When will the Clinton scandal stop being discussed at length on TV? “They’ll stop covering Clinton when people stop watching it. It will get canceled like a series gets canceled.” Will we ever get tired of the Clinton story? “I get the sense that it’s still going on on CNN, MSNBC and for late-night comics. Mostly, it’s the channels that are in business to do just that … I look at journalism in 1998 as an effective drug with lots and lots of side effects. There’s so many people doggedly going after these stories that usually we’re getting somewhere close to the truth. I mean, 50 years ago this Clinton story would have been buried entirely.” Marvin Kalb and Howard Kurtz talk about the press talking about Clinton on Reliable Sources . [CNN, 10, 10:30 A.M.]
Monday, May 4
David Letterman is the broadcasting genius, and Jay Leno is the dutiful host who goes tee-hee a lot and has a good sense of TV politics. But here’s something that might explain Mr. Leno’s habit of trouncing Mr. Letterman in the ratings: Tonight, Mr. Leno begins a week of shows taped in Chicago; last week, rather than actually visit the second city, Mr. Letterman flew an entire audience of Chicagoans to New York and put them in the Ed Sullivan Theater and pretended he was in Chicago. It was kinda funny, for the first couple minutes. Tonight on The Tonight Show With Jay Leno : Oprah! [WNBC, 4, 11:35 P.M.]
Tuesday, May 5
Kevin Williamson, creator of Dawson’s Creek , pays homage to himself (he’s the guy behind Scream, Scream 2 and I Know What You Did Last Summer) with a creepy but mostly ironic special “scary” episode. [WB, 11, 9 P.M.]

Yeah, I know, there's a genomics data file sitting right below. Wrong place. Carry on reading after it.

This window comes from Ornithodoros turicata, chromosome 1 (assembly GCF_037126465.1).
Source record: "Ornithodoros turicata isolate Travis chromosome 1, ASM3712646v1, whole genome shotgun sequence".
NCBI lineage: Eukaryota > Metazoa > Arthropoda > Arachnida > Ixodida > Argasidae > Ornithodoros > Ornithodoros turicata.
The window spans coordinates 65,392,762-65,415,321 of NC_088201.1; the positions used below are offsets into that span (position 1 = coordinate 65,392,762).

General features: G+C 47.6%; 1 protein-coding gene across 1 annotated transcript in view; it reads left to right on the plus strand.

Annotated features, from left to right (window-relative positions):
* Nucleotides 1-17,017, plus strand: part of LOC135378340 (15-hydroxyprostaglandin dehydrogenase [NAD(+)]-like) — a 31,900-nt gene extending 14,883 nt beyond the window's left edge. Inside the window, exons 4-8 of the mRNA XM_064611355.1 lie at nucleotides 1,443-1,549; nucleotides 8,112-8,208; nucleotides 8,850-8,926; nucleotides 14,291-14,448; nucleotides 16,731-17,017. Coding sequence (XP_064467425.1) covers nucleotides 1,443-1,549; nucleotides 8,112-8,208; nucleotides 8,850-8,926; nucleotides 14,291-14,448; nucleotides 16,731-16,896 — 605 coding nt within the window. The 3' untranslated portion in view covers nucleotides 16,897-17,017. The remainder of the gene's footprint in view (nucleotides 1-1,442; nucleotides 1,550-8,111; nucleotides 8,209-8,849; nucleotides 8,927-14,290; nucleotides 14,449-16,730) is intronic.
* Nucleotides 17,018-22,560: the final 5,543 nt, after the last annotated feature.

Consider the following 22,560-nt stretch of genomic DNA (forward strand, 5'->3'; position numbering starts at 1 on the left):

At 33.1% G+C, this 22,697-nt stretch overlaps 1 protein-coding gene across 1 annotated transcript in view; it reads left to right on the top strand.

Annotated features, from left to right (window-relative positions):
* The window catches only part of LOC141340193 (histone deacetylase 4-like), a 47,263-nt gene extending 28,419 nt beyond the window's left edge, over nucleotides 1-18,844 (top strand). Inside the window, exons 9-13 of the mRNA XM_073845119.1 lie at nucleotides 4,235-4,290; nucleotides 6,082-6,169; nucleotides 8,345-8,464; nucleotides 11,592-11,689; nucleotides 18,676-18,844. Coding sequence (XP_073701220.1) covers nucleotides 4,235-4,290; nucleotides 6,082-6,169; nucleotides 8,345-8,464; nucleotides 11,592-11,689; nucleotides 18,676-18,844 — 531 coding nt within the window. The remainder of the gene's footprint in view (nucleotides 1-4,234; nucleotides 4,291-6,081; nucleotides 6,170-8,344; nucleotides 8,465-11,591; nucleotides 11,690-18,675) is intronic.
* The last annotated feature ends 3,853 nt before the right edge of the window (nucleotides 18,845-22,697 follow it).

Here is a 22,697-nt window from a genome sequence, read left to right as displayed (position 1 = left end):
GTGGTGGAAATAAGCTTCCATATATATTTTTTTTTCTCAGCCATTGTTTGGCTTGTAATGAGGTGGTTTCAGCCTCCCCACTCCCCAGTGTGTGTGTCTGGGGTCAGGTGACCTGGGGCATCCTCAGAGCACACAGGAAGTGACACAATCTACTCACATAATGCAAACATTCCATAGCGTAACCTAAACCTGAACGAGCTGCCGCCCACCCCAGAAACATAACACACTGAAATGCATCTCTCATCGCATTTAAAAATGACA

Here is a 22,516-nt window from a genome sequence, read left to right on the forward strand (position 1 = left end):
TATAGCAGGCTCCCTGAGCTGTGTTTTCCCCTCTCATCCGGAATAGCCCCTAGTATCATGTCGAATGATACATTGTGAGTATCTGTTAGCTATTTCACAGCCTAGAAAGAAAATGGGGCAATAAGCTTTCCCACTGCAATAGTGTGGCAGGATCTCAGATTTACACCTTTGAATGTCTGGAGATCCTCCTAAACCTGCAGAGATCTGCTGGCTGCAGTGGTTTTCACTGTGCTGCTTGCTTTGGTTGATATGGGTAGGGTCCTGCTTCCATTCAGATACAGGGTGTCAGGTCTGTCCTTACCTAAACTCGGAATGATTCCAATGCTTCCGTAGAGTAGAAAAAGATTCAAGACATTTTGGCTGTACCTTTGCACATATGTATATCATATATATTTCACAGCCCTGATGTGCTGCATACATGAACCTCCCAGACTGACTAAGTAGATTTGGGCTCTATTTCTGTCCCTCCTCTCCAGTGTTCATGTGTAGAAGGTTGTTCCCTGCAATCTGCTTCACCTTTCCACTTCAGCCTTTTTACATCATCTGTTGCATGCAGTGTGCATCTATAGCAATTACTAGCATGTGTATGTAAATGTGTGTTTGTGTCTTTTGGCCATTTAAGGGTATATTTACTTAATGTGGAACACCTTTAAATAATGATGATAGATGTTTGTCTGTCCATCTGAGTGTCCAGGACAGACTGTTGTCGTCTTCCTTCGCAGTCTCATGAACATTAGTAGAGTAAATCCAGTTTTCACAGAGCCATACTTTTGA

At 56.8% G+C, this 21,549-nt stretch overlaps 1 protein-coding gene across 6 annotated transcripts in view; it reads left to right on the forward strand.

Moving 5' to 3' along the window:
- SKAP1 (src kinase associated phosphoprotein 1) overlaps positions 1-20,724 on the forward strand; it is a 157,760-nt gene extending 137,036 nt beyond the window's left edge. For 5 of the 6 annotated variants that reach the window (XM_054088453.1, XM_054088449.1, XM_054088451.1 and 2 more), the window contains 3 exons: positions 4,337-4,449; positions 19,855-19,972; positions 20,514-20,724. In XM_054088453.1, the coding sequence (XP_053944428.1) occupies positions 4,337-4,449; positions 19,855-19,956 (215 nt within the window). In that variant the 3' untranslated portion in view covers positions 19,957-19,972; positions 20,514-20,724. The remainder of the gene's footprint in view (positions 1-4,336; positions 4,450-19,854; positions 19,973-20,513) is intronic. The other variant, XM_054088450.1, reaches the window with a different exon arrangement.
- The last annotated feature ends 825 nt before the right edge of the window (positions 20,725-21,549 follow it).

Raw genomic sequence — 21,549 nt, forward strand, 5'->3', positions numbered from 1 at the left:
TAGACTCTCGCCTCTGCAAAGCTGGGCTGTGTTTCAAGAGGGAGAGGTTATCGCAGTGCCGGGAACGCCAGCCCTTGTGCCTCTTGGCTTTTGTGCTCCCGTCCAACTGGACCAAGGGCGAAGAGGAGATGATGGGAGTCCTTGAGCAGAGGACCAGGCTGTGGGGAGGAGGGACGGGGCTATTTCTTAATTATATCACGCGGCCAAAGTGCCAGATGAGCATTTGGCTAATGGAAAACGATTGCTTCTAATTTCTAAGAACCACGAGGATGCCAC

Movie of the Week
by Peter Bogdanovich
Toward the end of 1968, when I first met Orson Welles, he was so remarkably disarming that I had the nerve to tell him the one film of his I didn’t really like (at that time) was his 1962 adaptation of Franz Kafka’s famous, surrealistically inclined novel, The Trial [Tuesday, May 5, Showtime, 37, 9:15 A.M. – the day before what would be O.W.’s 83rd birthday] . And, to please me (I would find out), he pretended to agree, but within a year or so, he came closer to the truth: “It’s very personal for me … much closer to my own feelings about everything than any other picture …”
Right at the start, Welles spells out the mood of the film, which, he explains in his narration, has “the logic of a dream, a nightmare …” and, indeed, no other picture ever made has quite so pervasively or so hauntingly captured that terrifying feeling of unnamable horror. The leading character K (exceptionally played by Anthony Perkins soon after his Psycho success) is awakened at the beginning by two police detectives who proceed to ask him a series of insinuating questions, making him aware that he is not only suspected of some terrible, never-named crime, but also that he is feeling and acting inordinately guilty for a person professing innocence. Welles said he used to have recurring dreams of having murdered someone, waking in a sweat, wondering where it had happened.